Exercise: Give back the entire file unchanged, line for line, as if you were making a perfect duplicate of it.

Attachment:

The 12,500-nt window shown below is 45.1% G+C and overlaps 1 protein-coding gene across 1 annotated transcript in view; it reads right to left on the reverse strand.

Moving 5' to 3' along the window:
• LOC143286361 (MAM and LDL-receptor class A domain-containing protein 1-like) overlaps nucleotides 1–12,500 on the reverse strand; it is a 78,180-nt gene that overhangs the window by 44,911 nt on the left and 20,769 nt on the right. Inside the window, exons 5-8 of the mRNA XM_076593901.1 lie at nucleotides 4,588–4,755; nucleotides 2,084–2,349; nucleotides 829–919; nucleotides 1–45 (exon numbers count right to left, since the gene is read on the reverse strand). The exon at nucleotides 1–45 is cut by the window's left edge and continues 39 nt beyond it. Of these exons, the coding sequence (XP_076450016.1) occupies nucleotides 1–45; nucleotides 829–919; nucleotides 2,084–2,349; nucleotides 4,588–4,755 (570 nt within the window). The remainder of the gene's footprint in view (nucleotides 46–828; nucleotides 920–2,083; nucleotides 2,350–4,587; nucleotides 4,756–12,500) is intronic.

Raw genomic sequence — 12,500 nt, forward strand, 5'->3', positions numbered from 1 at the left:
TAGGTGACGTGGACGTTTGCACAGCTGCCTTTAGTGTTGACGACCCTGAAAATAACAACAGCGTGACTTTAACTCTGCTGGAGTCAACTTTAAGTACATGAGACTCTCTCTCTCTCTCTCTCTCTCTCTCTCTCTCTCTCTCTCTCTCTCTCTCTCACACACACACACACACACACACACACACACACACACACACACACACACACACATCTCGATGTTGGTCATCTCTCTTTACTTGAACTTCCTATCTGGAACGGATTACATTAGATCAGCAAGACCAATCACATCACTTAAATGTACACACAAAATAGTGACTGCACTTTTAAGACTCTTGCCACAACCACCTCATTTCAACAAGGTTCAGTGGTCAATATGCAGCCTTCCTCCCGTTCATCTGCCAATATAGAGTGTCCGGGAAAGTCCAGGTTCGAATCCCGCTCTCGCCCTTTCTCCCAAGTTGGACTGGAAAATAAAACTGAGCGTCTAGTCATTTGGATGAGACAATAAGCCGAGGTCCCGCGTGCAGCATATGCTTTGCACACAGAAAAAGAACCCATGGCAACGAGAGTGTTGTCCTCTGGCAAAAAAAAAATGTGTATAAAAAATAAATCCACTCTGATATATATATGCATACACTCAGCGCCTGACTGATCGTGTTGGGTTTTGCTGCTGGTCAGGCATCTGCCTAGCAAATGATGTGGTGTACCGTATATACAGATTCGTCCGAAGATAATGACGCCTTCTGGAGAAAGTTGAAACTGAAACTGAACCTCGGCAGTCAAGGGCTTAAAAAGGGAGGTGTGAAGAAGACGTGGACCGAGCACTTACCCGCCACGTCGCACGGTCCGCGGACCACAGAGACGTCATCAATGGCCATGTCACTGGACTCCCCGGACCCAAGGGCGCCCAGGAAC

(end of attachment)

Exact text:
The 12,500-nt window shown below is 45.1% G+C and overlaps 1 protein-coding gene across 1 annotated transcript in view; it reads right to left on the reverse strand.

Moving 5' to 3' along the window:
• LOC143286361 (MAM and LDL-receptor class A domain-containing protein 1-like) overlaps nucleotides 1–12,500 on the reverse strand; it is a 78,180-nt gene that overhangs the window by 44,911 nt on the left and 20,769 nt on the right. Inside the window, exons 5-8 of the mRNA XM_076593901.1 lie at nucleotides 4,588–4,755; nucleotides 2,084–2,349; nucleotides 829–919; nucleotides 1–45 (exon numbers count right to left, since the gene is read on the reverse strand). The exon at nucleotides 1–45 is cut by the window's left edge and continues 39 nt beyond it. Of these exons, the coding sequence (XP_076450016.1) occupies nucleotides 1–45; nucleotides 829–919; nucleotides 2,084–2,349; nucleotides 4,588–4,755 (570 nt within the window). The remainder of the gene's footprint in view (nucleotides 46–828; nucleotides 920–2,083; nucleotides 2,350–4,587; nucleotides 4,756–12,500) is intronic.

Raw genomic sequence — 12,500 nt, forward strand, 5'->3', positions numbered from 1 at the left:
TAGGTGACGTGGACGTTTGCACAGCTGCCTTTAGTGTTGACGACCCTGAAAATAACAACAGCGTGACTTTAACTCTGCTGGAGTCAACTTTAAGTACATGAGACTCTCTCTCTCTCTCTCTCTCTCTCTCTCTCTCTCTCTCTCTCTCTCTCTCTCACACACACACACACACACACACACACACACACACACACACACACACACACACATCTCGATGTTGGTCATCTCTCTTTACTTGAACTTCCTATCTGGAACGGATTACATTAGATCAGCAAGACCAATCACATCACTTAAATGTACACACAAAATAGTGACTGCACTTTTAAGACTCTTGCCACAACCACCTCATTTCAACAAGGTTCAGTGGTCAATATGCAGCCTTCCTCCCGTTCATCTGCCAATATAGAGTGTCCGGGAAAGTCCAGGTTCGAATCCCGCTCTCGCCCTTTCTCCCAAGTTGGACTGGAAAATAAAACTGAGCGTCTAGTCATTTGGATGAGACAATAAGCCGAGGTCCCGCGTGCAGCATATGCTTTGCACACAGAAAAAGAACCCATGGCAACGAGAGTGTTGTCCTCTGGCAAAAAAAAAATGTGTATAAAAAATAAATCCACTCTGATATATATATGCATACACTCAGCGCCTGACTGATCGTGTTGGGTTTTGCTGCTGGTCAGGCATCTGCCTAGCAAATGATGTGGTGTACCGTATATACAGATTCGTCCGAAGATAATGACGCCTTCTGGAGAAAGTTGAAACTGAAACTGAACCTCGGCAGTCAAGGGCTTAAAAAGGGAGGTGTGAAGAAGACGTGGACCGAGCACTTACCCGCCACGTCGCACGGTCCGCGGACCACAGAGACGTCATCAATGGCCATGTCACTGGACTCCCCGGACCCAAGGGCGCCCAGGAAC